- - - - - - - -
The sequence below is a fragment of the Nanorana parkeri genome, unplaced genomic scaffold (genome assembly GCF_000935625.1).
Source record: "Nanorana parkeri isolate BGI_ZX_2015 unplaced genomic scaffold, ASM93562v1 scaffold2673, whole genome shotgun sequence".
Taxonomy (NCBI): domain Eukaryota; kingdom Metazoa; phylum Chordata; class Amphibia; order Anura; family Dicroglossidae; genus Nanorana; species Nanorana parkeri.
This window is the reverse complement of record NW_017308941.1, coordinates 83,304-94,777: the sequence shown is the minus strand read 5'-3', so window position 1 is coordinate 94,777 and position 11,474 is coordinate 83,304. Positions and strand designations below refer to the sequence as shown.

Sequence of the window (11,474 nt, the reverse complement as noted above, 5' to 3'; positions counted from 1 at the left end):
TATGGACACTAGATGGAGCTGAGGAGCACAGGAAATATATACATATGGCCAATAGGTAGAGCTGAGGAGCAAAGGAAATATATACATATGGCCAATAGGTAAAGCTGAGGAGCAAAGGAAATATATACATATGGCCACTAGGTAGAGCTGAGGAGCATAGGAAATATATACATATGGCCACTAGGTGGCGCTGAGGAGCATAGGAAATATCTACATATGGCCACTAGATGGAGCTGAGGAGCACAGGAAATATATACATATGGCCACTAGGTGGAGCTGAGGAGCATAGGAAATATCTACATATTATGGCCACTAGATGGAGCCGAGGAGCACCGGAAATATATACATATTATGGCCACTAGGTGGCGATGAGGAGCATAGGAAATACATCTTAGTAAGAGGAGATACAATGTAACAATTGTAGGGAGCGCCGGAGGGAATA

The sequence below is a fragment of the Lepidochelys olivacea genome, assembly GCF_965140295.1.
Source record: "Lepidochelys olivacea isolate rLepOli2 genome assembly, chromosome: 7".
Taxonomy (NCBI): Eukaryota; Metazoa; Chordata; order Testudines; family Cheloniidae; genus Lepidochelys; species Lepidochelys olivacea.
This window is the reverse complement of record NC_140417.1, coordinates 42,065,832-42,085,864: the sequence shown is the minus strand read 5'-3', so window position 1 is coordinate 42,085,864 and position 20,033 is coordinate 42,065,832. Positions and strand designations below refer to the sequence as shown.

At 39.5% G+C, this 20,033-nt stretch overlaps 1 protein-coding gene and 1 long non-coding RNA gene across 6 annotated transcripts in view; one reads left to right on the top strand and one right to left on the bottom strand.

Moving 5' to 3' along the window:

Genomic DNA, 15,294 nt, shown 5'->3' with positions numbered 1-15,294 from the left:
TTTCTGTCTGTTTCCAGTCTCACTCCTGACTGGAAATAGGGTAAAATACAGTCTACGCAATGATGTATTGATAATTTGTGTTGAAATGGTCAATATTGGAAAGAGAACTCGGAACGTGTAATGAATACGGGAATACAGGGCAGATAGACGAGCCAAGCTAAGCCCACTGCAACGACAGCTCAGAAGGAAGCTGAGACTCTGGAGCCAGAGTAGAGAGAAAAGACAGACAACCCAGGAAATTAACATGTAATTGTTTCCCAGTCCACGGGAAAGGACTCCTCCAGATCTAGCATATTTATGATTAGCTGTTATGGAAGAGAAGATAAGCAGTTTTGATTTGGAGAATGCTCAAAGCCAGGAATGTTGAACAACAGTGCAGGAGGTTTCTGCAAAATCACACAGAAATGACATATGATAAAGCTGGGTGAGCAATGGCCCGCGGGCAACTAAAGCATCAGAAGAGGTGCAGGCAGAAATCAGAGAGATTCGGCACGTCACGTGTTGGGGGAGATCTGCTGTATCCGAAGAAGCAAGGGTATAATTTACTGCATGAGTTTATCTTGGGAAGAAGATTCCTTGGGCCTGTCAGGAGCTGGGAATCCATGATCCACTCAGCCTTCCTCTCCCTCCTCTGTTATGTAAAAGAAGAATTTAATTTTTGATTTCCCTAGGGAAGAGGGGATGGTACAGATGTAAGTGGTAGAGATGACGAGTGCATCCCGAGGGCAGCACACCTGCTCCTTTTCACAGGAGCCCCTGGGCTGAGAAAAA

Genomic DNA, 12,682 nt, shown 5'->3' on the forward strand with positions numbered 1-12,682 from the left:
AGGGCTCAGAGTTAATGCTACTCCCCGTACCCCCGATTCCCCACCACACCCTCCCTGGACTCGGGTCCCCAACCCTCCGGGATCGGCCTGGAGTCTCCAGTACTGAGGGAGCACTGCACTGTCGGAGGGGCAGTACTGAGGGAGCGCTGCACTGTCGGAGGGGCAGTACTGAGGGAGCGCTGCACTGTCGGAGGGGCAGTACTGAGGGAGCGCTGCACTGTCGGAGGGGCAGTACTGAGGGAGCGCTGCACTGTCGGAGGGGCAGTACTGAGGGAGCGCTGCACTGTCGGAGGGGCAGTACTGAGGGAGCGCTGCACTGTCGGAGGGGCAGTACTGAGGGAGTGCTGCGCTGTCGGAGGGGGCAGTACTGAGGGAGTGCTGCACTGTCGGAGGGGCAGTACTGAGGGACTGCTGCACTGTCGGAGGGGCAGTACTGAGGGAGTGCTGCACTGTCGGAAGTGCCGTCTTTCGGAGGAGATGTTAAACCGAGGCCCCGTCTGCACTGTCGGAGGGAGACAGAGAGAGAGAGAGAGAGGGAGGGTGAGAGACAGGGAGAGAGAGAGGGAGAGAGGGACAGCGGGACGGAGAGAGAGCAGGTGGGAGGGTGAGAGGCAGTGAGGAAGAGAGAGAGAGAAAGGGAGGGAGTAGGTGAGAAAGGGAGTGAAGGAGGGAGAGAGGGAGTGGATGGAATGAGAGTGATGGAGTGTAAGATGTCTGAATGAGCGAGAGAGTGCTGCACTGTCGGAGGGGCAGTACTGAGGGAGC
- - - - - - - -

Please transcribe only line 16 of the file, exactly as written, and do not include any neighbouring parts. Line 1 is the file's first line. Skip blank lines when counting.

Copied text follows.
AGGGCTCAGAGTTAATGCTACTCCCCGTACCCCCGATTCCCCACCACACCCTCCCTGGACTCGGGTCCCCAACCCTCCGGGATCGGCCTGGAGTCTCCAGTACTGAGGGAGCACTGCACTGTCGGAGGGGCAGTACTGAGGGAGCGCTGCACTGTCGGAGGGGCAGTACTGAGGGAGCGCTGCACTGTCGGAGGGGCAGTACTGAGGGAGCGCTGCACTGTCGGAGGGGCAGTACTGAGGGAGCGCTGCACTGTCGGAGGGGCAGTACTGAGGGAGCGCTGCACTGTCGGAGGGGCAGTACTGAGGGAGCGCTGCACTGTCGGAGGGGCAGTACTGAGGGAGTGCTGCGCTGTCGGAGGGGGCAGTACTGAGGGAGTGCTGCACTGTCGGAGGGGCAGTACTGAGGGACTGCTGCACTGTCGGAGGGGCAGTACTGAGGGAGTGCTGCACTGTCGGAAGTGCCGTCTTTCGGAGGAGATGTTAAACCGAGGCCCCGTCTGCACTGTCGGAGGGAGACAGAGAGAGAGAGAGAGAGGGAGGGTGAGAGACAGGGAGAGAGAGAGGGAGAGAGGGACAGCGGGACGGAGAGAGAGCAGGTGGGAGGGTGAGAGGCAGTGAGGAAGAGAGAGAGAGAAAGGGAGGGAGTAGGTGAGAAAGGGAGTGAAGGAGGGAGAGAGGGAGTGGATGGAATGAGAGTGATGGAGTGTAAGATGTCTGAATGAGCGAGAGAGTGCTGCACTGTCGGAGGGGCAGTACTGAGGGAGC